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Mickey Prohaska (Greg Kinnear) is an insurance salesman in frozen, wintry Wisconsin. His career has hit the skids, he's struggling to make ends meet, and his divorce from his wife Jo Ann (Lea Thompson) has shaken his confidence. Dangerously at the end of his rope, Mickey learns that an elderly client, Gorvy (Alan Arkin), has a valuable violin in his possession. Mickey begins hatching a scheme to get the violin away from Gorvy and into the hands of violin dealer Leonard Dahl (Bob Balaban), but his plan gets more complicated at every turn and eventually goes from difficult to dangerous.

Review by Louise Keller:
In the vein of Fargo and A Simple Plan, Thin Ice is a delicious black crime comedy that melts before our eyes - just like the frozen lake that harbours a nasty surprise. Originally released under the title The Convincer, the key to Jill Sprecher's nicely conceived and executed film (co-written with her sister Karen Sprecher) is its characters, beautifully articulated by a top line cast. While Greg Kinnear is perfect as the clean-cut protagonist, an insurance salesman whose sales spiel flows like wine, the big surprise is Billy Crudup, the one-screw loose security guy with a violent aversion to the word COPS.

The film begins by firmly establishing salesman Mickey Prohaska's (Kinnear) credentials as he attends an insurance convention at an idyllic tropical location. But it seems that he is trumped in the convincing stakes by an over-intoxicated blonde, whose visit to his hotel room results in a stolen wallet and a headache. The action then heads for home in snowy Wisconsin, where Mickey continues his spiel in his never-ending bid for new clients. Alan Arkin shines as the grumpy, eccentric heavily accented Gorvy Hauer, who until convinced otherwise (when he buys a contents insurance policy), believes he has nothing of value other than his dog. The springboard for the signpost screaming big dollars is the violin from Gorvy's sister's estate, which awaits assessment.

Bob Balaban is as straight as an arrow as the conservative violin dealer whose assessment of the worth of the instrument puts Mickey into a frenzy. Poor Mickey is in a financial pickle and trying desperately to get in the black. Crudup plays his role deadpan and his ability to go from bland to psychotic is very funny. All of sudden, Mickey is an accomplice and a series of events ensures involving a bottle of booze and chainsaw and a frozen lake that is about to melt.

The white Wisconsin landscape is gorgeous and Kinnear ably leads us through the various set ups convincingly. There are many lovely scenes, like the one in which Mickey is haggling about money with his ex-wife - in church, just as the collection plate goes past. The sleight of hand is well executed and while there is much to digest in the final sequences, Thin Ice goes a long way to take the chill off a winter's night.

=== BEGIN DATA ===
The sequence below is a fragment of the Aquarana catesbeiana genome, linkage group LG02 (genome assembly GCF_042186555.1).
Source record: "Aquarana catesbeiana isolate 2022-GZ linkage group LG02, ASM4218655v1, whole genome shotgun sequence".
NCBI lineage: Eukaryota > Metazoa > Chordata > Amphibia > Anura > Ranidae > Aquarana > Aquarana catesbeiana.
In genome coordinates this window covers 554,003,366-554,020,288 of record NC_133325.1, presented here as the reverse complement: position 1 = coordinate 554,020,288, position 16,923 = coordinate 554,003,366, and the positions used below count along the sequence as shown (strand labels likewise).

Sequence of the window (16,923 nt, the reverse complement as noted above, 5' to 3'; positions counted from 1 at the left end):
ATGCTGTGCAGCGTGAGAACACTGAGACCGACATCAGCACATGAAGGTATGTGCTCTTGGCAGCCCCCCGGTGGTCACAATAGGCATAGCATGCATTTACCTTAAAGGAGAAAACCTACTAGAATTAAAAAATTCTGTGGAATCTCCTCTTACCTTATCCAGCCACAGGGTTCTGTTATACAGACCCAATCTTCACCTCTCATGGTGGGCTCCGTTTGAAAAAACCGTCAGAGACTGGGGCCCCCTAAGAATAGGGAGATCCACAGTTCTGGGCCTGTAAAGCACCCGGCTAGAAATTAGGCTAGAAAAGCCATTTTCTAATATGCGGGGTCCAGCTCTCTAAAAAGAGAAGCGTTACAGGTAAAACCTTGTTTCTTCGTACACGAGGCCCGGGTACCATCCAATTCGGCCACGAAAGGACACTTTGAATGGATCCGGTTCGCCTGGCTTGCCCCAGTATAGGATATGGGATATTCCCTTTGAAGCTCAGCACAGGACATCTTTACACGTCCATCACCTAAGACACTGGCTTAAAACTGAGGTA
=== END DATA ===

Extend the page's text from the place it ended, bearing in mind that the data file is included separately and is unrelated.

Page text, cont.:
Review by Andrew L. Urban:
Although it may bring to mind wintry crime thriller Fargo (1996) and Latino crime thriller Nine Queens (2000), Thin Ice is an original crime thriller/black comedy. The smooth and deceptively complex screenplay is beautifully handled by director Jill Sprecher, who co-wrote it with her sister Karen. But if it wasn't cast so well, it may have been less effective.

Greg Kinnear leads the ensemble cast as the insurance salesman with ever decreasing sales and ever increasing domestic problems. From bad choices to bad luck, he is suffering the fate of that old saying, as one door shuts another slams in your face. Kinnear can handle the range from cocky to cocked up with consummate ease.

Billy Crudup is stupendous as the blackly funny locksmith, Randy, who is as much the engine of the story as Kinnear's Mickey. Bob Balaban makes a dryly welcome appearance as Leonard Dahl, the man who knows his violins, and Alan Arkin steals the show as befuddled old farmer Gorvy whose deceased sister has left him a violin that could be worth a fortune.

The characters are endearingly flawed, the set-up is mischievously appealing and the story is endlessly surprising. The humour is black, the resolution audacious. You mustn't know too much about the plot; it is delicious but has to be taken by the mouthful as you go.

The first act is a tad slow and meandering, but the pace and the laughs pick up and gather momentum until we are chortling and laughing at the bizarreness and the daring.

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(US, 2011)

CAST: Greg Kinnear, Alan Arkin, Lea Thompson, Bob Balaban, Billy Crudup, David Harbour

PRODUCER: Mary Frances Budig, Elizabeth Redleaf, Christine K. Walker

DIRECTOR: Jill Sprecher

SCRIPT: Jill Sprecher, Karen Sprecher


EDITOR: Lee Percy

MUSIC: Jeff Dana


RUNNING TIME: 89 minutes



DVD DISTRIBUTOR: Universal Sony Home Entertainment

DVD RELEASE: July 4, 2013

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